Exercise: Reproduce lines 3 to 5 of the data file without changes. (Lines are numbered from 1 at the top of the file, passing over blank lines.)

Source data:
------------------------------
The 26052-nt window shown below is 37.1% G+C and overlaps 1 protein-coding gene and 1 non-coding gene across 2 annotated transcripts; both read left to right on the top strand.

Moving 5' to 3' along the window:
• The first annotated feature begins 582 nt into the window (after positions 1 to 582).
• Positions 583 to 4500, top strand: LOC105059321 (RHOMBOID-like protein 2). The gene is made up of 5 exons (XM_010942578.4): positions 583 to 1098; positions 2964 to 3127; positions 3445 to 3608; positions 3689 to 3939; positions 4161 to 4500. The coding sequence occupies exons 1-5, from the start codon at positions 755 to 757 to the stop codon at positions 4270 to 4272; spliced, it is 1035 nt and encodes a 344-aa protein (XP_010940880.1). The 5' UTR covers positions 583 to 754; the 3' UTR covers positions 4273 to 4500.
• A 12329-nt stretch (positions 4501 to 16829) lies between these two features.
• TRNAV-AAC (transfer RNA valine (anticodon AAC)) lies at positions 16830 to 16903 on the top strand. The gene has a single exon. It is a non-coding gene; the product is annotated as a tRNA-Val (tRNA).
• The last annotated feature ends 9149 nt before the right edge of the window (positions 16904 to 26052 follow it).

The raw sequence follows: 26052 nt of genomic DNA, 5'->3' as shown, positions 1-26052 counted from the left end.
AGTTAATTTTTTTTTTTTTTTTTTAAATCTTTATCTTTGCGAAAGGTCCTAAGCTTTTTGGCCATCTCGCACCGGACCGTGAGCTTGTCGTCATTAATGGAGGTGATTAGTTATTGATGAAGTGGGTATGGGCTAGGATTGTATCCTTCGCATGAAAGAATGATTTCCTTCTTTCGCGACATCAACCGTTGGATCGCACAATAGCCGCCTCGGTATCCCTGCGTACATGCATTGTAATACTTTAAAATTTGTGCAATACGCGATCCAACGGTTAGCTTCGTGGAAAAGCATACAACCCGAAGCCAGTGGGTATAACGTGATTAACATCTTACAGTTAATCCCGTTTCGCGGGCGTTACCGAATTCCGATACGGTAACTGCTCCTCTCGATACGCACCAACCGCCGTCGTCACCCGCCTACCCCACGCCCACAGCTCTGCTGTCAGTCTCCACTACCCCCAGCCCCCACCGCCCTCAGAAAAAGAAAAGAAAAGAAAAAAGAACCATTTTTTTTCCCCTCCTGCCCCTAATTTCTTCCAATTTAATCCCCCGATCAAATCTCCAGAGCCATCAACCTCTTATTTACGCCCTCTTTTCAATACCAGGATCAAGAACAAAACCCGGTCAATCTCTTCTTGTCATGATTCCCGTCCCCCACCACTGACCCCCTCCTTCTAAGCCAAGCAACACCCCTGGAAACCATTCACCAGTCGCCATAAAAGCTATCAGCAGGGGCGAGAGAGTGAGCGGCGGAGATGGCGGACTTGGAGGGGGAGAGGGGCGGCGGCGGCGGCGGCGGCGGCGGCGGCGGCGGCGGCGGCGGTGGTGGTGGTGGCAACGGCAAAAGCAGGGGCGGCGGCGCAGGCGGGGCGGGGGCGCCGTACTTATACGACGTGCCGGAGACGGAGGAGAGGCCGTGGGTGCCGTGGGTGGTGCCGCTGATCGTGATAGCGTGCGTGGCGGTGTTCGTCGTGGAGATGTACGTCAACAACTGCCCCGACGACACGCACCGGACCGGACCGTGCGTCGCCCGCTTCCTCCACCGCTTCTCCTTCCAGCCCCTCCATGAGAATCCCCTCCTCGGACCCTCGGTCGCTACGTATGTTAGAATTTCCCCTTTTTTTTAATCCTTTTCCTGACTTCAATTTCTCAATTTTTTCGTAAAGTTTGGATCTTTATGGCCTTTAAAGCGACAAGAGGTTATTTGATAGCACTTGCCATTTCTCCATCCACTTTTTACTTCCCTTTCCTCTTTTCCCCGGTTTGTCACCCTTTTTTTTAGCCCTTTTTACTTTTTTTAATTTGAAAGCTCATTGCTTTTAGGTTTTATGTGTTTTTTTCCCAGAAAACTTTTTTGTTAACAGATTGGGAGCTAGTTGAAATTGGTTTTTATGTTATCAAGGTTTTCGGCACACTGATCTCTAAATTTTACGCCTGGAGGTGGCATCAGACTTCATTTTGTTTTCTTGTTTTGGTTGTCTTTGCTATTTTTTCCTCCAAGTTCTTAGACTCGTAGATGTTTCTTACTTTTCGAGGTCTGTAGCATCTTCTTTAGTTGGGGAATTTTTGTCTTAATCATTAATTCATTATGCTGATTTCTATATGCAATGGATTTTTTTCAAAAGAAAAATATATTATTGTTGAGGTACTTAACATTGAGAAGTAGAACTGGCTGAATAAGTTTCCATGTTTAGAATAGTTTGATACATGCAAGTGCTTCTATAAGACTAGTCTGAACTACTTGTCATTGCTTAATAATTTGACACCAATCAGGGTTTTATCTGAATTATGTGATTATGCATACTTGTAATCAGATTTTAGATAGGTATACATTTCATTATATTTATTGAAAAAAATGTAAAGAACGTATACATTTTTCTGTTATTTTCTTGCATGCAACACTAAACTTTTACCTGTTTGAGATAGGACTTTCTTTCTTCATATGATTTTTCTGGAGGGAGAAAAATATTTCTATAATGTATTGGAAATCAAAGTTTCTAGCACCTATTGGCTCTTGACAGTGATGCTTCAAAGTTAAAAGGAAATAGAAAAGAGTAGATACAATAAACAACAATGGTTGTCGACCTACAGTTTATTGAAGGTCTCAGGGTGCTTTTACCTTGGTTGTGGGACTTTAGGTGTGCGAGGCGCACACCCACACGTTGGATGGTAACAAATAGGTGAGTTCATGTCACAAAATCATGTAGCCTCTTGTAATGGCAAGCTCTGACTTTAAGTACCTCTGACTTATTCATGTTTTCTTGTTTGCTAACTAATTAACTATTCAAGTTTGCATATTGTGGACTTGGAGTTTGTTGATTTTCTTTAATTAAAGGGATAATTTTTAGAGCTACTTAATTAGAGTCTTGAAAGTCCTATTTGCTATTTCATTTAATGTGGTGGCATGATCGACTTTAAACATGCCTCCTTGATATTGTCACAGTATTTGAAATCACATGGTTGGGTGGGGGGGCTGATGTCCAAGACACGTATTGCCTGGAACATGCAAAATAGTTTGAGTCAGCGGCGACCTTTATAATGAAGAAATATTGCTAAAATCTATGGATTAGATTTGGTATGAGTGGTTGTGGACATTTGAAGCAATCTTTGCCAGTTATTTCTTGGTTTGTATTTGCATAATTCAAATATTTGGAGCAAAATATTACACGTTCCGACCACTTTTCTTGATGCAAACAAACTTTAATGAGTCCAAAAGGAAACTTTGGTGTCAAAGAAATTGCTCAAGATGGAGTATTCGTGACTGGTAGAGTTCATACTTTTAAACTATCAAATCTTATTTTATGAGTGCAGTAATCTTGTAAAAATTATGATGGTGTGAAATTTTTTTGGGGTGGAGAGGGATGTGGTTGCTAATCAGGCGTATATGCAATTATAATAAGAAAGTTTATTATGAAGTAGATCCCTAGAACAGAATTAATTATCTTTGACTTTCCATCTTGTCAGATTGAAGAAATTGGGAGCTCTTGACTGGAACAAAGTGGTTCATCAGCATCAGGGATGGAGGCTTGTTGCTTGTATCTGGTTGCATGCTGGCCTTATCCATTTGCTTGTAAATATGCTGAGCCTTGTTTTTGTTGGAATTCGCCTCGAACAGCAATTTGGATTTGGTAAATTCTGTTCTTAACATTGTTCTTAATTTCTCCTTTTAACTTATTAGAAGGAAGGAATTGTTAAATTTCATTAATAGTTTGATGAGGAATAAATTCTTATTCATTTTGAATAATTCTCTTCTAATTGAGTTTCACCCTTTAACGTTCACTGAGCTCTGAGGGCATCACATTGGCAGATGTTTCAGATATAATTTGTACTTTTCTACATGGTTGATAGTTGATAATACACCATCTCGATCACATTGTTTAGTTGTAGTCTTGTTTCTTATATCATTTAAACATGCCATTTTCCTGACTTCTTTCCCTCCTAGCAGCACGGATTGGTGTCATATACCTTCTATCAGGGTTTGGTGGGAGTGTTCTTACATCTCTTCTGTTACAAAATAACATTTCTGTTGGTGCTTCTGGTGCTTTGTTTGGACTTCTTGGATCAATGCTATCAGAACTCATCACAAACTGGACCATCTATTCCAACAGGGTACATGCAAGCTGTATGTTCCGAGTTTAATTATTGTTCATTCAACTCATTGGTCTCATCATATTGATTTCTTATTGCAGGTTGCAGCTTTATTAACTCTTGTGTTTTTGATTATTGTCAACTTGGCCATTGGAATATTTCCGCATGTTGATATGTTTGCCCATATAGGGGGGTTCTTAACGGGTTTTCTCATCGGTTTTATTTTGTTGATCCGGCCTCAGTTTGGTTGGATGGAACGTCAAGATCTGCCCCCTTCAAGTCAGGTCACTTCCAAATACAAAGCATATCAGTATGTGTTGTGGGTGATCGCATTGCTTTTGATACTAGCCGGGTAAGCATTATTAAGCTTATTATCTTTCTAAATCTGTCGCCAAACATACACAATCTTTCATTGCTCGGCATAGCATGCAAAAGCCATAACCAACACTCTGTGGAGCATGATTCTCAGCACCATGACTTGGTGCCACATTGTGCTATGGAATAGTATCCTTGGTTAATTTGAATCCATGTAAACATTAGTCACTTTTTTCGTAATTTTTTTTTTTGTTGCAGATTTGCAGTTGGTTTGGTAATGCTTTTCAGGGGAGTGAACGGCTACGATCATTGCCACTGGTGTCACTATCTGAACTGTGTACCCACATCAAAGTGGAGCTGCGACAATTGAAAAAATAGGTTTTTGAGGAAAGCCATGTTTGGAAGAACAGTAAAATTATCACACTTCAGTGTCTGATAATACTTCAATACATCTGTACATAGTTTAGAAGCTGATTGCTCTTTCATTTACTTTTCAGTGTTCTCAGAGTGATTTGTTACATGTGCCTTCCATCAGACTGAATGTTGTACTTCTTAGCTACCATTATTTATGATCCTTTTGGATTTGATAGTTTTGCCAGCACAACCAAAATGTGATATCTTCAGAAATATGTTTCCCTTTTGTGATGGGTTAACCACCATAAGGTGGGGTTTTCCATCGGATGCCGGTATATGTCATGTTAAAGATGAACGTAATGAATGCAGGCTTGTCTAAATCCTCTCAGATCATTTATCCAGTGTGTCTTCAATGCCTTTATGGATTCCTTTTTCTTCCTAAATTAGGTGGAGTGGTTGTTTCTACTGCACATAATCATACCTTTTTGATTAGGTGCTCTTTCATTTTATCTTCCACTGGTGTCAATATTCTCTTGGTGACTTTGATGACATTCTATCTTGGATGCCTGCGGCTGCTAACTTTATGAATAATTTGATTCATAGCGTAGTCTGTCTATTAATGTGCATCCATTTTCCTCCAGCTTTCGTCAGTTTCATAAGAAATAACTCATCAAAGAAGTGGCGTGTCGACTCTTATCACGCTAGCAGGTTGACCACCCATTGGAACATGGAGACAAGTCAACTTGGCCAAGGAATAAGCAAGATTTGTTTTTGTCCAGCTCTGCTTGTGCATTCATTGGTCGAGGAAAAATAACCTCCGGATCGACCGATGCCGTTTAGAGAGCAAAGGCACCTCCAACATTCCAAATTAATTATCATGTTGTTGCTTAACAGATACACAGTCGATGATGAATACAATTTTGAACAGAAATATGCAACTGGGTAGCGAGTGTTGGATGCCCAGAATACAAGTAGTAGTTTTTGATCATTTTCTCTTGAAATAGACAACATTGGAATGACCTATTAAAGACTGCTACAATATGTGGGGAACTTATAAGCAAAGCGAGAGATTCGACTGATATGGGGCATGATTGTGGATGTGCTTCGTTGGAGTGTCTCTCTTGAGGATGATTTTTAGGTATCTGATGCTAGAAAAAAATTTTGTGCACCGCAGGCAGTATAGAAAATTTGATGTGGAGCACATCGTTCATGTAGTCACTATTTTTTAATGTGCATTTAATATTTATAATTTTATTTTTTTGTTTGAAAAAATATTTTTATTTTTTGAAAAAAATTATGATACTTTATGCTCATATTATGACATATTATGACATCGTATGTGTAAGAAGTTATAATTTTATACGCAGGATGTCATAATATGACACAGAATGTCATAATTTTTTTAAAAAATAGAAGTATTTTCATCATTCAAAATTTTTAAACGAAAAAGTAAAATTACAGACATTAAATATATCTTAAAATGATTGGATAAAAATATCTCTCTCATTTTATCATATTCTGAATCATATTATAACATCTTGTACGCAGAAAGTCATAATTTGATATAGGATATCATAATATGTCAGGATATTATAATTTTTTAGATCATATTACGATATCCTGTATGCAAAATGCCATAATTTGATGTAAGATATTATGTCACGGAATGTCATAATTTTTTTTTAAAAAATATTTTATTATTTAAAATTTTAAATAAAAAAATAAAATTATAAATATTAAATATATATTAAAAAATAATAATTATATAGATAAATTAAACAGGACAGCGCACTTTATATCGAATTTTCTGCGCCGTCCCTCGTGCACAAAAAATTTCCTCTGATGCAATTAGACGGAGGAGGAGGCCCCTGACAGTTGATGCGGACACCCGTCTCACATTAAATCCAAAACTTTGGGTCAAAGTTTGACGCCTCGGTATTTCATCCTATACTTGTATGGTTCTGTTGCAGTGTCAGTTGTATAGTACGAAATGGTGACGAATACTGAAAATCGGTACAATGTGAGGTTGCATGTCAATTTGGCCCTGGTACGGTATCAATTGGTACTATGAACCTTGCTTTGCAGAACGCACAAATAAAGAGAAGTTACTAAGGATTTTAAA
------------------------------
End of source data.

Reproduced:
• The first annotated feature begins 582 nt into the window (after positions 1 to 582).
• Positions 583 to 4500, top strand: LOC105059321 (RHOMBOID-like protein 2). The gene is made up of 5 exons (XM_010942578.4): positions 583 to 1098; positions 2964 to 3127; positions 3445 to 3608; positions 3689 to 3939; positions 4161 to 4500. The coding sequence occupies exons 1-5, from the start codon at positions 755 to 757 to the stop codon at positions 4270 to 4272; spliced, it is 1035 nt and encodes a 344-aa protein (XP_010940880.1). The 5' UTR covers positions 583 to 754; the 3' UTR covers positions 4273 to 4500.
• A 12329-nt stretch (positions 4501 to 16829) lies between these two features.